Research by Zippia, “40+ Worrisome Workplace Stress Statistics : Facts, Causes, And Trends” established that 83% of US employees go through work-related stress. Of those 25% say their job is the number one cause of stress in their lives. In 2018 46% of employees found it difficult to concentrate because of their work environment. This rose to 65% in 2023. Zippia also state that 1 million Americans miss work each day because of stress. Over 50% of workers find it hard to connect with their work as a result of workplace stress which has an impact on their productivity. Businesses need to pay out around 75% of an employee’s pay to cover lost productivity or to replace workers who are unable to work due to stress.
AXA UK and Centre of Economic and Business Research conducted a survey of 30,000 people aged between 18 and 74, and discovered that 21% of UK workers were struggling, “running on empty”, suffering from burnout, poor mental health, and work-related stress. Poor health in the workplace is estimated to cost British companies over £28 billion annually through sick leave, resulting in 23.3 million working days lost to work-related ill-health.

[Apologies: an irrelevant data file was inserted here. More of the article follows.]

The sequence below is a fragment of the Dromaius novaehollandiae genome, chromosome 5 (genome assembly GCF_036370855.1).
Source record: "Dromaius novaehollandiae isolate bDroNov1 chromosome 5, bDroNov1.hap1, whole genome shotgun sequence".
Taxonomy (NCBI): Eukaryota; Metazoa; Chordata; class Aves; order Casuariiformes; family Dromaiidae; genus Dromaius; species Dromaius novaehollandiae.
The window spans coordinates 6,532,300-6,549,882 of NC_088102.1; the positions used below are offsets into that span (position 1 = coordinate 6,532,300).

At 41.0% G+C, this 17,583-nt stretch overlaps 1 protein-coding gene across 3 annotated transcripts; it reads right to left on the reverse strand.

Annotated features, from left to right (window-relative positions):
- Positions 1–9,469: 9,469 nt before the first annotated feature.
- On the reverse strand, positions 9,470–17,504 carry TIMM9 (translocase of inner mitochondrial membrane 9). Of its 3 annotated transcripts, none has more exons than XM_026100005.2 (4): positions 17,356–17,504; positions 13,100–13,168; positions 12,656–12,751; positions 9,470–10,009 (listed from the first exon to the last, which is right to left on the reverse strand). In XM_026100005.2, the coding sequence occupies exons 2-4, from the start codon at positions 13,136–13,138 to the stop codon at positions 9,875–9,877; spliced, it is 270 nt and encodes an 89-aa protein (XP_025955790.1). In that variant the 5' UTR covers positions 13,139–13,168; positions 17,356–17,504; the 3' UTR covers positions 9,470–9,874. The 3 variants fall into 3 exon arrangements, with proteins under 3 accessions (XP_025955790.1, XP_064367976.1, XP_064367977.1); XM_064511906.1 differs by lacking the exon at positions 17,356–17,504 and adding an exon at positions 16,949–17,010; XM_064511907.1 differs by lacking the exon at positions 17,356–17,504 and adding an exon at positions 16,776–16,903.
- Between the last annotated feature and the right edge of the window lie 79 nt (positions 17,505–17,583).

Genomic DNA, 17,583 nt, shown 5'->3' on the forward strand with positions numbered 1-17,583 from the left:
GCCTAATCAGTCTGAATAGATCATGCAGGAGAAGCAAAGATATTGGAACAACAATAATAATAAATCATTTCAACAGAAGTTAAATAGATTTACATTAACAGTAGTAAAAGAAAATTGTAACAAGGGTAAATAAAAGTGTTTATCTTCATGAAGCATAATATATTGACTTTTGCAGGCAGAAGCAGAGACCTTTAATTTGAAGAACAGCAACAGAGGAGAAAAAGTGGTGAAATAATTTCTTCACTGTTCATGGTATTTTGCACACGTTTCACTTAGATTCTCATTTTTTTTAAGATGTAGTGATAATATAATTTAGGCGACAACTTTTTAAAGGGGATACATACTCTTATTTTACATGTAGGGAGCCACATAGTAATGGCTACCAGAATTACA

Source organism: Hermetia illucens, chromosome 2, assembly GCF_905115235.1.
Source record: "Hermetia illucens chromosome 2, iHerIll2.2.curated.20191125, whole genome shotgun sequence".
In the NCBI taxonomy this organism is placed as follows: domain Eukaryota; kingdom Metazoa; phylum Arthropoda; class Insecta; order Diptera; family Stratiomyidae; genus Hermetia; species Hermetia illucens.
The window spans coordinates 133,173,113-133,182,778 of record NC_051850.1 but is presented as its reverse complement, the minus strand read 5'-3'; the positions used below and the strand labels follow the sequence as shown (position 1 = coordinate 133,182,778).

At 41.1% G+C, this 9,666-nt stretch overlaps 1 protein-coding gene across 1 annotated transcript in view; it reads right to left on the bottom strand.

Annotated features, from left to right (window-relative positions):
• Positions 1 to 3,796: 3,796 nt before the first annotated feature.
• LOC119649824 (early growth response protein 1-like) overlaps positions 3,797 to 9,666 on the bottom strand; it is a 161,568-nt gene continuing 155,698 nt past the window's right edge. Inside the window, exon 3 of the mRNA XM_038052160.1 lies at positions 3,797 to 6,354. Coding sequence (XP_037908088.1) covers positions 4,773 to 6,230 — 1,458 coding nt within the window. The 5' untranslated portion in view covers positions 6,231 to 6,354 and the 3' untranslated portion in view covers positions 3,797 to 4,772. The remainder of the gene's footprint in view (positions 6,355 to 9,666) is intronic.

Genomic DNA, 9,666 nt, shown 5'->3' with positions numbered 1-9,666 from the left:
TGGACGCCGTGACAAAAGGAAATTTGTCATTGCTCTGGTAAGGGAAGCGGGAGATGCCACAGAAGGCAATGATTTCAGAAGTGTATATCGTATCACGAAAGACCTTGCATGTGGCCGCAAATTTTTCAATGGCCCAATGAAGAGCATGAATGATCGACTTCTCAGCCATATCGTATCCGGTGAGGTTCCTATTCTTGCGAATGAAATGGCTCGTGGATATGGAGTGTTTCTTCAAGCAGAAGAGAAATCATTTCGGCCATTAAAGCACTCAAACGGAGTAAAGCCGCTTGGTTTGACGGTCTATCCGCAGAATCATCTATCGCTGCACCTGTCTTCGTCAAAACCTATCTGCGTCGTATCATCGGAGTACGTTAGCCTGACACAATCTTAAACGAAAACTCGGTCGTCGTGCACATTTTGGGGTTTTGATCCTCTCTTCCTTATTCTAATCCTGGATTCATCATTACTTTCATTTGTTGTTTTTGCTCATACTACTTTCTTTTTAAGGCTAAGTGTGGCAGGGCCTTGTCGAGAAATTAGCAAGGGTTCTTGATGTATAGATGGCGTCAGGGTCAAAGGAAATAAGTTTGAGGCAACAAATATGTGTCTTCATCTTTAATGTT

Occupational Health and Wellbeing Plus published the results of a survey of 2,000 people by recruitment firm Robert Walters and found 60% of professionals reported they were suffering from workplace stress.
A survey of around 2,000 professionals, conducted by consulting firm Korn Ferry in October asked what impact workplace stress had on them. 76% of those that replied said stress at work has had a negative impact on their personal relationships, 66% said they had lost sleep due to work stress. 16% said they’ve left their job due to stress.
Through numerous studies and research we can identify many of the main workplace stressors which are outlined below.
The Built Environment
The built environment can impact health, wellbeing and mental health. According to UCA’s “Ten questions concerning the impact of environmental stress on office workers” “the indoor environment can induce environmental stress. In fact, office environmental conditions (e.g., thermal, and indoor air conditions, lighting, and noise) and interior design parameters (e.g., office layout, colors, furniture, access to views, distance to window, personal control and biophilic design) have been found to affect office workers’ stress levels.”